Boots to end the sale of plastic-based wet wipes

Boots has written to all of its UK and Republic of Ireland suppliers, telling them that wet wipes containing plastic fibres will be removed from the point of sale by the end of the year.

Boots to end the sale of plastic-based wet wipes

Boots is the first health and beauty retailer to partner with M2030.

Boots has engaged with all of its suppliers in order to phase out the sale of wet wipes that consist of plastic fibres. The retailer has confirmed that these items will be removed from shelves and online purchasing options by the end of 2022.

The retailer currently has more than 140 different wet wipe brands and lines across skincare, beauty, baby, tissue and healthcare. The company accounts for around 15% of all face wipes sold in the UK.

Research conducted by the BBC in 2019 found that 11 billion wet wipes are sold in the UK each year, with 90% containing some plastic content. Wet wipes containing plastic are not biodegradable and are hard-to-recycle. They are a major contributor to fatbergs – blockages in the sewage system.

Boots UK’s chief customer and commercial officer Steve Ager said: “Our customers are more aware than ever before of their impact on the environment, and they are actively looking to brands and retailers to help them lead more sustainable lives.

“We removed plastics from our own brand and No7 wet wipe ranges in 2021, and now we are calling on other brands and retailers across the UK to follow suit in eliminating all plastic-based wet wipes. We all have a responsibility to protect our planet. By joining forces to inspire more positive action, we can collectively make a big difference.”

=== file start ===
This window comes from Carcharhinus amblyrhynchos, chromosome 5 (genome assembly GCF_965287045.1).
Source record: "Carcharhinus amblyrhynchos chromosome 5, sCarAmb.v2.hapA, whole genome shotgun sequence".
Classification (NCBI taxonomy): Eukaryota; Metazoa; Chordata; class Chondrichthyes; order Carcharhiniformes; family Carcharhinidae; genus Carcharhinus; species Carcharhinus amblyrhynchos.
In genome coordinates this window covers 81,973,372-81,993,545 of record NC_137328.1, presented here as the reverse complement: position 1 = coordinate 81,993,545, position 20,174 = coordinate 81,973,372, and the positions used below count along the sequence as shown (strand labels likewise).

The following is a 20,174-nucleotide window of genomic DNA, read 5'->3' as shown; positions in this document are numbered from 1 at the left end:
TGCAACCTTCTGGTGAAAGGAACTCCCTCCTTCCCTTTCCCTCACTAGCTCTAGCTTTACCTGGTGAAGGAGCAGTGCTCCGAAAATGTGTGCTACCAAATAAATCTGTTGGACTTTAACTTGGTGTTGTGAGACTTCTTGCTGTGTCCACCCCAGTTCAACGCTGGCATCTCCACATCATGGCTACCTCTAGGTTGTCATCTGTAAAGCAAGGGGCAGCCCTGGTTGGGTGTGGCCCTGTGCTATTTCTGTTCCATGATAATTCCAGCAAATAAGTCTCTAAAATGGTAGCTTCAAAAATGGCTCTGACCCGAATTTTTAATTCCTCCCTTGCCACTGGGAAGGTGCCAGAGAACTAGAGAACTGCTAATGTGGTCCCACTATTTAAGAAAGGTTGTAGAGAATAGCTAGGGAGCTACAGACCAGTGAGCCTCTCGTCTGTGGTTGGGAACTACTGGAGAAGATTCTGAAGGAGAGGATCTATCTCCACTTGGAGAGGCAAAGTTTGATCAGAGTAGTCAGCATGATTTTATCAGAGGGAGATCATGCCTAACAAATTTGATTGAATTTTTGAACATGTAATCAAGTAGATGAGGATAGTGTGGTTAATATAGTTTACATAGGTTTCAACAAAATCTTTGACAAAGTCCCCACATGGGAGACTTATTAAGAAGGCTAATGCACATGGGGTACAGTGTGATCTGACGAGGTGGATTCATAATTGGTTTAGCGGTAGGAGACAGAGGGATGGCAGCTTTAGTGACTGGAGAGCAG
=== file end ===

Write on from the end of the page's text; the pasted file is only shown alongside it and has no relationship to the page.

It is the latest effort from Boots to phase-out plastics from certain products and ranges. In 2021, Boots removed all plastic packaging from its online deliveries, eliminating 157 tonnes of plastic as a result.

Wet wipes

Thames Water recently released research revealing that 45% of UK adults admit to having flushed products marked as unflushable over the past year. Wet wipes were the most commonly cited item in that poll, raised by 29% of respondents.

MPs on the Environmental Audit Committee (EAC) last year conducted an inquiry into common sources of plastic pollution in water, including wet wipes. At present, they are not on the list of plastic-based items that the UK Government is considering banning.

Earlier this year, Tesco confirmed that it would stop stocking baby wipes and wet wipes.

The supermarket stopped stocking own-brand plastic-based wet wipes and baby wipes around two years ago and, after asking suppliers to shift to plastic-free alternatives or risk being delisted, removed branded plastic-based wipes from 14 March onwards.

Tesco is the nation’s biggest seller of baby wipes, selling 75 million packets annually – equivalent to 200,000 packets each day. The UK’s first retailer to ban wipes containing plastic was Holland and Barrett, in 2019.

Commenting on the Boots announcement, Environment Minister Rebecca Pow said: “This is a really encouraging commitment from Boots to prevent the damaging plastics in wet wipes from entering our environment.

“We have already conducted a call for evidence on wet wipes, including the potential for banning those containing plastic. This is in addition to the action we have already taken to tackle plastics, including banning microbeads in rinse-off personal care products, restrictions on single-use plastic straws, stirrers and plastic-stemmed cotton buds, and the 10p plastic bag charge. In the meantime, our message is clear – you should bin and not flush wet wipes.”


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